A transitive verb is a verb that requires an object to receive the action.
Correct: The speaker discussed different marketing strategies in the video.
Incorrect: The speaker discussed in the video.
The verb "discuss" requires an object ("different marketing strategies"). It is necessary to state what the speaker discussed.
Some other examples of transitive verbs are "address," "borrow," "bring," "discuss," "raise," "offer," "pay," "write," "promise," and "have."
The instructor addressed the student’s question.
Miriam borrowed the methodology book from her classmate because she forgot her copy.
Can you bring your copy of the textbook to our study group meeting?
Donovan gave the gift to his sister.
The committee members will raise money for the new project.
A transitive verb can take more than one object.
Donovan gave his sister a laptop.
In this sentence, there is an indirect object, "his sister," and a direct object, "a laptop." However, there is another way to say this same idea using a prepositional phrase.
Donovan gave a laptop to his sister.
In English, an indirect object may come between a transitive verb and the direct object, like the first example sentence about Donovan, or the indirect object could be in the form of a prepositional phrase, like the second example sentence about Donovan.
An indirect object is only needed if the action is being done to or for somebody; when using a transitive verb, you need to include a direct object, but you may not need to include an indirect object.
You can figure out the direct object by using this question format: “The subject did what?” or “The subject [verb] what?”
The instructor addressed what?
the student’s question
Miriam borrowed what?
the methodology book
Can you bring what?
your copy of the text book
The speaker discussed what?
different marketing strategies
The committee members will raise what?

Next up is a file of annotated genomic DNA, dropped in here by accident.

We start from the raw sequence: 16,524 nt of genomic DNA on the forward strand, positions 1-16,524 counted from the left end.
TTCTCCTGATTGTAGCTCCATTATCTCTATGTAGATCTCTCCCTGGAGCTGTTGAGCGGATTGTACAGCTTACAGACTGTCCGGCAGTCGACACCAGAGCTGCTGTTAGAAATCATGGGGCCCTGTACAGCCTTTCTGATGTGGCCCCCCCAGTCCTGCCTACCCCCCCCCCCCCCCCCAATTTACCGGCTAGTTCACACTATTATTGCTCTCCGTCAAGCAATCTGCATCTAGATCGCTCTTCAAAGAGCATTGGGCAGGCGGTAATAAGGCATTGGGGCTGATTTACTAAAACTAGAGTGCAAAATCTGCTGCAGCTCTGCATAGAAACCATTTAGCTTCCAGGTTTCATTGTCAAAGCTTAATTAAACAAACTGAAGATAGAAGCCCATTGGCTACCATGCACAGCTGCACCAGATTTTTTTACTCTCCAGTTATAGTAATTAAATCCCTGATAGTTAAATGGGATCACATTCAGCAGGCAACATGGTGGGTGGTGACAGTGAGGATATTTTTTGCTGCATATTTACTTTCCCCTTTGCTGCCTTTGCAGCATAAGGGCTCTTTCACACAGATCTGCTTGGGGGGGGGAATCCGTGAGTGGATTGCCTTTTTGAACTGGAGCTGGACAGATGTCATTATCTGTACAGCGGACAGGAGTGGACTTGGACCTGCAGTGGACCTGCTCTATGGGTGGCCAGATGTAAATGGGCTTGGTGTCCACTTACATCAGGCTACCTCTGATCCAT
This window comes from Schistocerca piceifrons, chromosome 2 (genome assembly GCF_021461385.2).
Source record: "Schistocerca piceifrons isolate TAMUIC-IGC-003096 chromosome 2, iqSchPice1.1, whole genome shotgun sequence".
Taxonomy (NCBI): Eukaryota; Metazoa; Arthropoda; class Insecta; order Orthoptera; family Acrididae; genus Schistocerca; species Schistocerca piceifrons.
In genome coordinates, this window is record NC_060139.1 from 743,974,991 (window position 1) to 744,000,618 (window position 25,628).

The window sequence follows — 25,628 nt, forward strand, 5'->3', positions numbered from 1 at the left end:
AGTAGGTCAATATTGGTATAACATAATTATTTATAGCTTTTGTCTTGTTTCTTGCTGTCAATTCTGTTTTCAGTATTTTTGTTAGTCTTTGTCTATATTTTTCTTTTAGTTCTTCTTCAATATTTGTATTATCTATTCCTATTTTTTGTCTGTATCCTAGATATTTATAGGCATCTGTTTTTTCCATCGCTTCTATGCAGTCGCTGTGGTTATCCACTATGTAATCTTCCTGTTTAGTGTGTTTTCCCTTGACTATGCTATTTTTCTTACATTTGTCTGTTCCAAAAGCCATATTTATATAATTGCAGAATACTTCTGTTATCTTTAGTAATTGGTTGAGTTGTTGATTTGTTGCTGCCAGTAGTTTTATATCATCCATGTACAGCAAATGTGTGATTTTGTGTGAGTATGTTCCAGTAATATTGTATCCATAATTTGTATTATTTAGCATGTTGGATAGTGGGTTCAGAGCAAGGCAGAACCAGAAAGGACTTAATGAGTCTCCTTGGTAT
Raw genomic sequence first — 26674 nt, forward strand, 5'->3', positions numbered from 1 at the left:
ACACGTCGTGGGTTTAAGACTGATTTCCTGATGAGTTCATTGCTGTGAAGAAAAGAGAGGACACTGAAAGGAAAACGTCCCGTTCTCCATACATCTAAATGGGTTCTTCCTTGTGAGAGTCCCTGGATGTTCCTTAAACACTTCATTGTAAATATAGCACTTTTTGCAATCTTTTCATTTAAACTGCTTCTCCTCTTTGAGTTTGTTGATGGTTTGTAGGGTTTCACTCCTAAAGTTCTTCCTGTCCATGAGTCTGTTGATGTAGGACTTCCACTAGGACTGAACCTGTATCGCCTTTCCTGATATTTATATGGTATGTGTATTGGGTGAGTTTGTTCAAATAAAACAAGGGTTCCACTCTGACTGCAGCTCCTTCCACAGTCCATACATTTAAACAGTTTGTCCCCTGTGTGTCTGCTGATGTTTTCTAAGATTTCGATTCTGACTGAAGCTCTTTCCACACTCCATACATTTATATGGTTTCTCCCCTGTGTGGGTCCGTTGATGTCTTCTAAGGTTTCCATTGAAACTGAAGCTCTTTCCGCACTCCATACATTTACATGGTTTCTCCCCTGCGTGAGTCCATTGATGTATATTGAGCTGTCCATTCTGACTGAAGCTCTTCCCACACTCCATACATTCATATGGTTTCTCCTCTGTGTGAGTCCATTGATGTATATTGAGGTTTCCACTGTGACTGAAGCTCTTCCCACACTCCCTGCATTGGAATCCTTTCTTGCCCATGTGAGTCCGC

You can find the indirect object by asking the question “To whom?” or “For whom?”
Donovan gave a laptop to whom?
An intransitive verb does not take an object. Using an object immediately after an intransitive verb will create an incorrect sentence. However, there may be other information after the verb, such as one or more prepositional phrases or an adverb.
Correct: The students arrived at the residency in Houston.
Incorrect: The students arrived Houston.
The second sentence is incorrect because the verb cannot take an object.
Some other examples of intransitive verbs are "deteriorate," "vote," "sit," "increase," "laugh," "originate," "fluctuate," and "trend."
The patient’s health deteriorated quickly.
Ahmad voted in the local election.
May I sit here?
Attendance increased at the weekly study sessions as finals drew near.
Note: An intransitive verb can take more than one prepositional phrase or adverb.
The patient’s health deteriorated quickly during the night.
Ahmad voted for the incumbent in the local election.
Some verbs can be both transitive and intransitive, depending on the situation. In some instances, such a verb may require an object, while in others it does not require an object.
Format reminder: verb, object, propositional phrase, adverb
We will continue the meeting after the break. (transitive)
The meeting continued after the break. (intransitive)
Three of the students play the guitar. (transitive)
The students will play outside today. (intransitive)
Javier returned the book to the library. (transitive)
The students returned to school after the winter break. (intransitive)
I grow zucchini in my garden. (transitive)
My daughter is growing quickly. (intransitive)
If you are unsure about whether a verb is transitive or intransitive, you can check a dictionary. Most dictionaries, such as the online version of Merriam Webster, indicate whether a verb, and each definition of the verb, is transitive or intransitive. Whether a verb is transitive or intransitive may depend on whether the verb has multiple meanings. Make sure to read through the examples provided in the dictionary, if available, to ensure that you are using the verb correctly.